#GreatStorySwap recommends: ten books to read in quarantine

Indigenous Literacy Foundation

Stories are what keep us connected. In these uncertain times, we believe that the magic and power of books and sharing stories will keep us united. With schools, organisations and our Foundation unable to hold events, and a feeling of isolation impacting most people, we have created the #GreatStorySwap, a virtual book recommendation challenge, where we ask people from all walks of life to share stories that they love.

Since we launched the #GreatStorySwap two weeks ago, we have been flooded with recommendations of people's favourite books! We've complied a handy list of some of our favourites - from books for kids, to fiction books and even a couple of classics, there's something for everyone. 

Join in on the #GreatStorySwap campaign and let us know one of your favourite books! 

1. Girls Can Fly by Sally Morgan and Ambelin Kwaymullina

Recommended by Professor Anita Heiss

"One of my favourite books is Girls Can Fly by Sally Morgan and Ambelin Kwaymullina. This is a fantastic book about young girls who are following their dreams, and being empowered."

2. Any Ordinary Day by Leigh Sales

Recommended by Gemene

"Any Ordinary Day is an amazing account of people who have been through some horrendous situations and experiences, and how they have shown true courage, strength and resilience during those times. It is incredibly inspiring and uplifting, as well as being incredibly poignant at this point in time."

 

3. Ruby Red Shoes by Kate Knapp

Recommended by Mabel, aged 7

"The book I recommend is Ruby Red Shoes. I love this book SO much! I love it, I love it, I love it so, so much!"

 

4. I Saw, We Saw by students of Nhulunbuy Primary School, with Ann James and Ann Haddon

Recommended by the Indigenous Literacy Foundation

"I Saw, We Saw is a fantastic visual journey around Nhulunbuy in the Northern Territory, amd provides a fascinating glimpse into the world of Yolngu students at Nhulunbuy Primary School. There's so much to see on every page page, and the opportunity to learn some Yolngu Matha words, the authors' first language, making this book a delight to read and explore."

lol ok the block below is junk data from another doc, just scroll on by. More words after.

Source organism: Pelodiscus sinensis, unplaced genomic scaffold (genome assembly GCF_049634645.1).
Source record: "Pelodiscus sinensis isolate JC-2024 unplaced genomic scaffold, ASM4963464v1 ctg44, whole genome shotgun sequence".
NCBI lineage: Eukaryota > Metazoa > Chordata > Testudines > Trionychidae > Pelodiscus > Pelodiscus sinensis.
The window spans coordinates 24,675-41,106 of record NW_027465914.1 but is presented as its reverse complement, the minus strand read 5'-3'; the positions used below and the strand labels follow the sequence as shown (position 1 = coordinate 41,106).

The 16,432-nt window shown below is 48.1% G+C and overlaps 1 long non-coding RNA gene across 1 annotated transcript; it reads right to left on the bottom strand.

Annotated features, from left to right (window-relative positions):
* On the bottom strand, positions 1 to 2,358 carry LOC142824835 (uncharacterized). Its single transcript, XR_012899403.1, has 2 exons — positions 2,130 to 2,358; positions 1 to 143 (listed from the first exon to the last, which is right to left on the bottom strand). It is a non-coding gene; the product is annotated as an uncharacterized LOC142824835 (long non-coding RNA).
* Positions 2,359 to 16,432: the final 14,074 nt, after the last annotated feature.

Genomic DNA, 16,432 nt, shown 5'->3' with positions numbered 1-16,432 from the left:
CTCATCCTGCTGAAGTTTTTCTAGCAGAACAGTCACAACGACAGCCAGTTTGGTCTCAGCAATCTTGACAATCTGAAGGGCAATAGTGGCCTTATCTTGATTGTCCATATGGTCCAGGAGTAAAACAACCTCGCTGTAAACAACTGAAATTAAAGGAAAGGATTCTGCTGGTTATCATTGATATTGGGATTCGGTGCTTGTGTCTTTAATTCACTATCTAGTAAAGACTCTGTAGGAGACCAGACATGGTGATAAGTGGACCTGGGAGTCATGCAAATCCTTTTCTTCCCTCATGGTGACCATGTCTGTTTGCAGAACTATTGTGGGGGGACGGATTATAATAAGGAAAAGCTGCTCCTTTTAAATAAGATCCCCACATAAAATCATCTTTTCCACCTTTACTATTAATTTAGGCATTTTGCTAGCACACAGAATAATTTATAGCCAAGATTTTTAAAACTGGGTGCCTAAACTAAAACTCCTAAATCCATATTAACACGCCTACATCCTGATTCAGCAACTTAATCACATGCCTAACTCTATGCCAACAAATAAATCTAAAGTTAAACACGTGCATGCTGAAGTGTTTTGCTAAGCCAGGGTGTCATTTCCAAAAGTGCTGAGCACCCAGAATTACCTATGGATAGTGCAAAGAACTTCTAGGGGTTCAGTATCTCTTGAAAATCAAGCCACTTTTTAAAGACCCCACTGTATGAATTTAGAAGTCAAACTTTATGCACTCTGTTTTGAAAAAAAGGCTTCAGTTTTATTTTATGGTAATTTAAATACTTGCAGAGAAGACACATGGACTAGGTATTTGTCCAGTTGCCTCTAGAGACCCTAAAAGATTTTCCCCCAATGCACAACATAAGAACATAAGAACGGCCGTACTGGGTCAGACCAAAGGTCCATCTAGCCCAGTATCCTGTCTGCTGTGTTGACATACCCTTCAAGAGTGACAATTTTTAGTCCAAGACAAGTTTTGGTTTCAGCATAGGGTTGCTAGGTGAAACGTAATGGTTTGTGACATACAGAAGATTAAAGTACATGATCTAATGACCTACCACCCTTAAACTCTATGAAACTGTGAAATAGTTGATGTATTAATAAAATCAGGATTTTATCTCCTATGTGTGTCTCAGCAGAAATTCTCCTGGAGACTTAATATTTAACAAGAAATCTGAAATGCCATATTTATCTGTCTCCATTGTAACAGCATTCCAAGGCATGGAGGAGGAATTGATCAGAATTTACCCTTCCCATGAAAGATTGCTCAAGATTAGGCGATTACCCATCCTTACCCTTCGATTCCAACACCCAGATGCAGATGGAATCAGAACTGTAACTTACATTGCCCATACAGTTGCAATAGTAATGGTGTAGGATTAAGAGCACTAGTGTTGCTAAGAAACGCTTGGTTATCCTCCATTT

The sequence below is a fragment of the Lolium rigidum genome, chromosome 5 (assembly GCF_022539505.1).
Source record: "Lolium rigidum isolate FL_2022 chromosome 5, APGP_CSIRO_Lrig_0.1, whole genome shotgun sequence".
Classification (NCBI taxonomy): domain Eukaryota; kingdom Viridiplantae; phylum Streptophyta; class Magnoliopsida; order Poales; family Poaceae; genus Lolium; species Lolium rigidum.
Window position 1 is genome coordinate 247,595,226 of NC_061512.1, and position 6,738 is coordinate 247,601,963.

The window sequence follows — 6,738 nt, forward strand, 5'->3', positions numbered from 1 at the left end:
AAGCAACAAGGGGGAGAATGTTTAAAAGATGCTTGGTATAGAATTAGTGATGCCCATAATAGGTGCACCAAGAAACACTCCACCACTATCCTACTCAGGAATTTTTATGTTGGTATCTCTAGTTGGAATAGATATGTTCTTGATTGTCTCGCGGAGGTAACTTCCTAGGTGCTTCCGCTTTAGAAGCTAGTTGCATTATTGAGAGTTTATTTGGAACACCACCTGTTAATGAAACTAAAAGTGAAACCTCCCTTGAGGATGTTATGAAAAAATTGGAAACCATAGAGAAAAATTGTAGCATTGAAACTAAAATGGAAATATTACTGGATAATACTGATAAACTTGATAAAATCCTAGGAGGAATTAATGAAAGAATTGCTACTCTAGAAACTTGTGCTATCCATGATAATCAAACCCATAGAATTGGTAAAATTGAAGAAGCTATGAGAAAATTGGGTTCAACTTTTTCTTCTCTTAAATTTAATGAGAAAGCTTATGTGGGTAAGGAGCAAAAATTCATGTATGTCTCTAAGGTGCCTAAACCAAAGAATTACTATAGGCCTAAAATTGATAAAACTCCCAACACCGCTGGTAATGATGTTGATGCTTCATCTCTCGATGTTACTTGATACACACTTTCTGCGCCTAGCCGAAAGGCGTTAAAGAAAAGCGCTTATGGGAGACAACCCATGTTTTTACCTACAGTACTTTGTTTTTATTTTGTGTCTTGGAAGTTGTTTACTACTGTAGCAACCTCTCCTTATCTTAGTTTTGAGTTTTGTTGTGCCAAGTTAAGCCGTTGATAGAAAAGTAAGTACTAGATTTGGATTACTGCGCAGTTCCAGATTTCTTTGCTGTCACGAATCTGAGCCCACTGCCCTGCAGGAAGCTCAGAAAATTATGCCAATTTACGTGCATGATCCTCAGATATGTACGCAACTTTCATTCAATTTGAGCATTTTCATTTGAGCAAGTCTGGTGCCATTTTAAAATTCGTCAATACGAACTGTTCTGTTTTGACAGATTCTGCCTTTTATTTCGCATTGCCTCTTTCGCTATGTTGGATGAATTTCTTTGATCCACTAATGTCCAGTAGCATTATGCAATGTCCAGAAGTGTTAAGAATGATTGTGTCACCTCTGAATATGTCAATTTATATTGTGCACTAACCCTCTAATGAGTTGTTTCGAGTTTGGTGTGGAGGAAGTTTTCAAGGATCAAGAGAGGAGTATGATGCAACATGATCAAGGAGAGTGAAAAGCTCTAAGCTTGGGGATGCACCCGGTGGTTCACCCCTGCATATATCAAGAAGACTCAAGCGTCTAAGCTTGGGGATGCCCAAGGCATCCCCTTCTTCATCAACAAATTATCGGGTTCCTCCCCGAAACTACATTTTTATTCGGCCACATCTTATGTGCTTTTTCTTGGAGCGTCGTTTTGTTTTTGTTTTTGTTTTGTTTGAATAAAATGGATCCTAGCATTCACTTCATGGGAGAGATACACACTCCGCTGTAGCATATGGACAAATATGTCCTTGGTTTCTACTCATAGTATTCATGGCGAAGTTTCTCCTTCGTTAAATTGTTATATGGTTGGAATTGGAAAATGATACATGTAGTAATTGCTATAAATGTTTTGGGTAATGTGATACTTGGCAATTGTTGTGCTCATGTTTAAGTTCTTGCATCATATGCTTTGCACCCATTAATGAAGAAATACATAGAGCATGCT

5. Eucalyptus by Murray Bail

Recommended by David Gaunt, Gleebooks

"Eucalyptus is a cracker, and it deserves to be read and reread. It’s a great reworking of “Scheherazade”, it’s set in the Australian bush and it’s a tribute to all things Australian."

 

6. Captain Underpants by Dav Pilkey

Recommended by Drew, aged 4

"My favourite book is Capatin Underpants, and it has lots of things in it. Captain Underpants saves the world and when he does that, a toilet monster comes!"

 

7. Moli det Bigibigi by Karen Manbulloo

Recommended by the Indigenous Literacy Foundation

"We love this classic story about Moli, the Weetbix eating pig who grew and grew and grew! Written in Kriol and English, this is one of our most popular books, and what’s more – you can hear it read in its original Kriol on our website!"

 

8. The Adventures of Huckleberry Finn by Mark Twain

Recommended by Josh Pyke

"When I was about 11 years old, I read this book and it totally changed my life. At the time, my parents listened to a radio national show, and they asked people to write in about their favourite books. So I wrote in and I wrote about Huckleberry Finn, and they read my letter out on the radio. I’d written about how in Huckleberry Finn everyone values the small things – there are no screens, it’s all about adventure and appreciating the little things in life.

This amazing gentleman rang the radio station, said that he’d loved my letter and how I’d spoken about adventure, and invited my Dad and mr to his farm in Sydney. We went out to his farm, we went abseiling, and then we went out to Bankstown airport and flew in his Cessna, and as an 11 year old I flew the plane – I sat in the front seat and flew the plane.

That is why I love this book, not only because of the actual book itself, but because it offered me this experience that really did change my life. It’s also written in the slang of the time, which was incredible challenging to read, but also really amazing."

 

9. Too Much Lip By Melissa Lucashenko

Recommended by Rebecca Harcourt

"Melissa Lucashenko, Too Much Lip – what can I say? I’ve read so many of her books and they are all absolutely phenomenal."

 

10. A Town Like Alice

Recommended by Elizabeth

"A Town Like Alice is one of my absolute favourite books. This is a powerful story about a smart, tough, resourceful young woman, who is forced on a death march in Malay during the Second World War, and goes onto become the lifeblood of an Australian town ‘like Alice’. A must-read!"

 

Join in on the #GreatStorySwap, and tell us your book recommendations! Don't forget to tag us @IndigneousLF on Twitter and @IndigenousLiteracyFoundation on Facebook and Instagram. Share your stories and help us to stay connected during these uncertain times. 

  • Posted 08 April, 2020